SADC turns a blind eye to trouble in the Comoros

The president’s bid to centralise power hasn’t led to any action by his regional peers.

The newly re-elected president of the Comoros, Azali Assoumani, has now managed to centralise power in his hands and has pushed through constitutional changes that could see him potentially govern until 2029. Presidential elections, on 24 March, were marred by violence and their credibility questioned by the African Union (AU).

Assoumani’s actions also meant running roughshod over an earlier agreement between the three islands that make up the archipelago that the presidency of the country will rotate among them every five years. This led to violent protests, notably in Anjouan, where people are bitter about the centralisation of power in Moroni.

Yet there has been no intervention by the Southern African Development Community (SADC) since the trouble started last year; nor has the Comoros figured on the agenda of SADC’s Organ on Politics, Defence and Security, the institution that should be taking charge of this.

SADC welcomed the Comoros as its 16th member state in August last year, making the grouping the largest Regional Economic Community of the AU in terms of numbers. This happened while it again rejected Burundi’s bid to join the organisation due to the political instability in the country that started with President Pierre Nkurunziza’s third term bid in 2015.

There has been no intervention by SADC since the trouble in the Comoros started last year

The AU, in fact, seems far more engaged. In a statement on 29 March AU Commission chairperson Moussa Faki Mahamat said he was ‘very concerned’ about the deterioration of the political and security climate and loss of life following the elections on 24 March. One of the main opposition leaders was arrested for questioning the outcome of the polls and journalists have been intimidated.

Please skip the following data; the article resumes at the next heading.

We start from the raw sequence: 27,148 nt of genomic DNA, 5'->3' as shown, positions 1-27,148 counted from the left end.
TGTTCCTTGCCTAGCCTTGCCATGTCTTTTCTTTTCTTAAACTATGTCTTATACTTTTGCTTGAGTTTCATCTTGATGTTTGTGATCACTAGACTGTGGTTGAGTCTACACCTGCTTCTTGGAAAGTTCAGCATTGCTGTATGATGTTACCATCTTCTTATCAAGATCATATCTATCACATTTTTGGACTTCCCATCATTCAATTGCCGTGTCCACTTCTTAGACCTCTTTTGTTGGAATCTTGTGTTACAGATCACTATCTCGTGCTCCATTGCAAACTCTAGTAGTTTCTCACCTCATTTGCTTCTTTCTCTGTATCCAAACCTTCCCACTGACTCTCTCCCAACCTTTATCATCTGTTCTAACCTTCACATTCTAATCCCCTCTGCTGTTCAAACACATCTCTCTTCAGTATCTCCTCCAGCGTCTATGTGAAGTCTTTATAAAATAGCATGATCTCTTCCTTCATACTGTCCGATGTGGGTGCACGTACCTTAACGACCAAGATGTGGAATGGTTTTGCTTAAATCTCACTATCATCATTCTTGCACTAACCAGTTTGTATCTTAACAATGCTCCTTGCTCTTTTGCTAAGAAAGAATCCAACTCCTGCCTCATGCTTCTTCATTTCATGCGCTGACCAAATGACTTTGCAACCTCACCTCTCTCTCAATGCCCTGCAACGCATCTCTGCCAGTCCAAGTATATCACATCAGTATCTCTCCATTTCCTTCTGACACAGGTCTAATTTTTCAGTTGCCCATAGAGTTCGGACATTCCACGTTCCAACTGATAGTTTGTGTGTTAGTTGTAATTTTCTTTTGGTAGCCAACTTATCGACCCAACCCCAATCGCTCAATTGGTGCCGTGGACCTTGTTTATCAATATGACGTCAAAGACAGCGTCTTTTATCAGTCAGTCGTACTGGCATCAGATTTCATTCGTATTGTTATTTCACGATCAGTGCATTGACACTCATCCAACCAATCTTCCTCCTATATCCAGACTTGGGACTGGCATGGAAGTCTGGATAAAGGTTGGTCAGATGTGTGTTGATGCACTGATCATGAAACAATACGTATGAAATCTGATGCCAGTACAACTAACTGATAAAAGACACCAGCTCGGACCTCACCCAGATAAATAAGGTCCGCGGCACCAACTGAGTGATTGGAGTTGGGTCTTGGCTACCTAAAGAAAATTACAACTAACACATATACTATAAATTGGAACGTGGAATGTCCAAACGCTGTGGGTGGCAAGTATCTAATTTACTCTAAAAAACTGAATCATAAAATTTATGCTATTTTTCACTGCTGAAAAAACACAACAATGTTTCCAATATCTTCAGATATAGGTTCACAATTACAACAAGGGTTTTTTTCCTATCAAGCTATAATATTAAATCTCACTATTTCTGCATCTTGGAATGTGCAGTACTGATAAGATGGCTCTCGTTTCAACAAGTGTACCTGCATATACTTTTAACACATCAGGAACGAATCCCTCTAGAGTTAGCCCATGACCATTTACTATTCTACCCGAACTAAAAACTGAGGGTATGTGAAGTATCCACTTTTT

Observers from the AU, the Common Market for Eastern and Southern Africa and from the Eastern Africa Standby Force noted a number of irregularities during the vote. This made it impossible for them to make a judgment call on the transparency and credibility of the elections, said Mahamat.

The AU last year sent its special envoy for Silencing the Guns in Africa by 2020, Ramtane Lamamra, to Moroni to help with inter-Comorian talks that fell apart in October and has on several occasions deplored the tensions in the country.

The organisation in fact has a long history of involvement in the Comoros, having intervened militarily against secessionists in Anjouan in 2008. The move was criticised by some member states, notably South Africa.

Namibian President Hage Geingob, SADC chairperson, congratulated Assoumani on his re-election, calling only for ‘calm and restraint’ in the post-election period. Political stakeholders should follow legal channels to raise their grievances and outside role players should ‘respect the integrity of the country’, he said.

Comorians in the opposition are justified to feel that the continental institutions have let them down